ATLANTA (CN) — Five civil rights organizations, including the Georgia State Conference of the NAACP, claim in court that a Georgia statutory scheme requiring voters to register three months prior to participating in a federal runoff election may prevent them from casting a vote in June’s high-profile congressional contest.
In a federal lawsuit filed in Atlanta on Thursday, the organizations say Georgia’s rules violate the National Voter Registration Act of 1993. The law explicitly prohibits states from imposing registration deadlines of greater than 30 days before any federal election.
According to the complaint, if left in place, the rules will affect which residents of Georgia’s Sixth Congressional District can vote in a pivotal runoff election between Democrat Jon Ossoff and Republican Karen Handel on June 20. The runoff election will determine which candidate will take the seat previously filled by President Trump’s new Health and Human Services secretary, Tom Price.
With both sides predicting that the outcome of the election will have a ripple effect in the upcoming 2018 midterm elections, national attention is focused on the district. Democrats hope that an Ossoff win will prove that even the reddest districts can be flipped – a Democrat hasn’t represented the Sixth Congressional District since 1978.
According to the complaint, the voter registration deadline for the June 20 runoff race was last Tuesday. Any eligible citizens who register between March 21 and May 22, 2017 will not be able to vote in the runoff.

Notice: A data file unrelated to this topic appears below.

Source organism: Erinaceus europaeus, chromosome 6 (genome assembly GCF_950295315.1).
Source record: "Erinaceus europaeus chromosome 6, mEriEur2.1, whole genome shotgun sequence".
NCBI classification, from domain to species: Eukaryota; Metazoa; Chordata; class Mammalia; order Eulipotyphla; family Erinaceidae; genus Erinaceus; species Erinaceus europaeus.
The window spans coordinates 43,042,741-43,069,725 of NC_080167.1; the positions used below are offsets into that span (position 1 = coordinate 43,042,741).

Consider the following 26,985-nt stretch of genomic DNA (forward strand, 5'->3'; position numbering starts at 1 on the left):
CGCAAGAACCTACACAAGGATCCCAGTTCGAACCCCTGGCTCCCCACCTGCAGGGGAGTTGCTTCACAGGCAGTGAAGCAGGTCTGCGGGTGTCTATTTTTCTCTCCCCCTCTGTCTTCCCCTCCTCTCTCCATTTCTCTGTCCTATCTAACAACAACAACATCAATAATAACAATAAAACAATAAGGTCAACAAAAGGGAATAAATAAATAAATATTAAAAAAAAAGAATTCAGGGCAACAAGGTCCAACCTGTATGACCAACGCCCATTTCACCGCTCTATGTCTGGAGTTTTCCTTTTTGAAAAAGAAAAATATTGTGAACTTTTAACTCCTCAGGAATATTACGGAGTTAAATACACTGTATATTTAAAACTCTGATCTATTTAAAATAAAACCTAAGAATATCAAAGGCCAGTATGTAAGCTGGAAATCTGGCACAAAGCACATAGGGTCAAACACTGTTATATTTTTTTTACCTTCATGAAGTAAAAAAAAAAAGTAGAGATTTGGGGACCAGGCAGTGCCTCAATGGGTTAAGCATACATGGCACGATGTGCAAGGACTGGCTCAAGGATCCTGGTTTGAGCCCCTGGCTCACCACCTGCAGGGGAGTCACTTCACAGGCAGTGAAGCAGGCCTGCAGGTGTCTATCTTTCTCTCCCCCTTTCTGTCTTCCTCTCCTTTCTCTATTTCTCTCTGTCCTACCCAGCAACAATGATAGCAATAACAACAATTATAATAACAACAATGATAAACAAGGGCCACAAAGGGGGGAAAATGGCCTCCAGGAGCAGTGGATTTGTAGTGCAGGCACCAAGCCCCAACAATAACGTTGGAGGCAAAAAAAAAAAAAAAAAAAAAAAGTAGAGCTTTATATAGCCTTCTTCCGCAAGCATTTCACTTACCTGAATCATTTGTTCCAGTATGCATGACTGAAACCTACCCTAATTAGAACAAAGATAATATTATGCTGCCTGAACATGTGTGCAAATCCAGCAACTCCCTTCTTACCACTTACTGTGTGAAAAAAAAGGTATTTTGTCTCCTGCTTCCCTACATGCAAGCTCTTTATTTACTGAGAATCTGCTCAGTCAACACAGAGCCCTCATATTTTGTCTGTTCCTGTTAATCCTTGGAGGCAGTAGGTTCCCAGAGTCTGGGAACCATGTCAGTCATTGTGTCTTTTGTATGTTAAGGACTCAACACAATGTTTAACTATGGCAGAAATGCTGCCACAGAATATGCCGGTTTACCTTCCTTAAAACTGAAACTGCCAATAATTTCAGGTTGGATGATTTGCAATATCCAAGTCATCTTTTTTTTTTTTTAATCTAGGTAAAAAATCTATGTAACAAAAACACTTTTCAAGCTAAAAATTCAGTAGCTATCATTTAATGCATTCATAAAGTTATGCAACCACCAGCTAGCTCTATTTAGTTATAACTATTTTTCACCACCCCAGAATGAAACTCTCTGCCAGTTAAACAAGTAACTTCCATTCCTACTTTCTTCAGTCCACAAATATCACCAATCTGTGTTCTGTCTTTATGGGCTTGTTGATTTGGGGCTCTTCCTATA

The plaintiffs contend that because the National Voter Registration Act prohibits states from setting registration deadlines more than thirty days in advance of any federal election, the registration deadline can be no earlier than May 22.
The NVRA was originally passed to “increase the number of eligible citizens who register to vote in elections,” to “enhance the participation of eligible citizens as voters,” and to “ensure that no American is denied the ability to participate in Federal elections because of real or artificial barriers and to make voter registration an inclusive, rather than an exclusive opportunity in the United States.”
According to the complaint, the Lawyers’ Committee for Civil Rights Under Law sent the Georgia Secretary of State a letter on March 30, 2017, informing the state that the current statutory scheme contradicts the Act. However, the complaint alleges that the Georgia Attorney General’s office refused to take any remedial action in regards to the matter.
Candice Broce, spokeswoman for the Georgia fSecretary of State, said, “This lawsuit is just another political attack on Secretary [Brian] Kemp by liberal advocacy groups. This law has been in place since [former Georgia Secretary of State] Cathy Cox, a Democrat, was in office but they’ve waited until now to challenge it. This is just being done to disrupt our processes. We will fight it in court.”
“Georgia law establishes that eligibility to vote in an election runoff is limited to those individuals that were registered to vote in the election that caused the runoff,” she continued. “The Lawyers’ Committee interpretation of the NVRA would enlarge the federal electorate in Georgia to something beyond the state electorate and is therefore unconstitutional. Setting voter qualifications is completely within the purview of the states and the U.S. Constitution and cannot be altered by the NVRA.”
“Because the issue is ultimately one of voter eligibility and not the date of accepting registration applications, Georgia’s runoff provisions do not violate the NVRA,” Broce said.
The plaintiffs seek declaratory relief, affirming that the current Georgia statute violates the Act, and injunctive relief allowing all eligible residents of the Congressional district who register to vote by May 22 to cast ballots in the runoff election.
The plaintiffs are represented by Bryan Sells of Atlanta.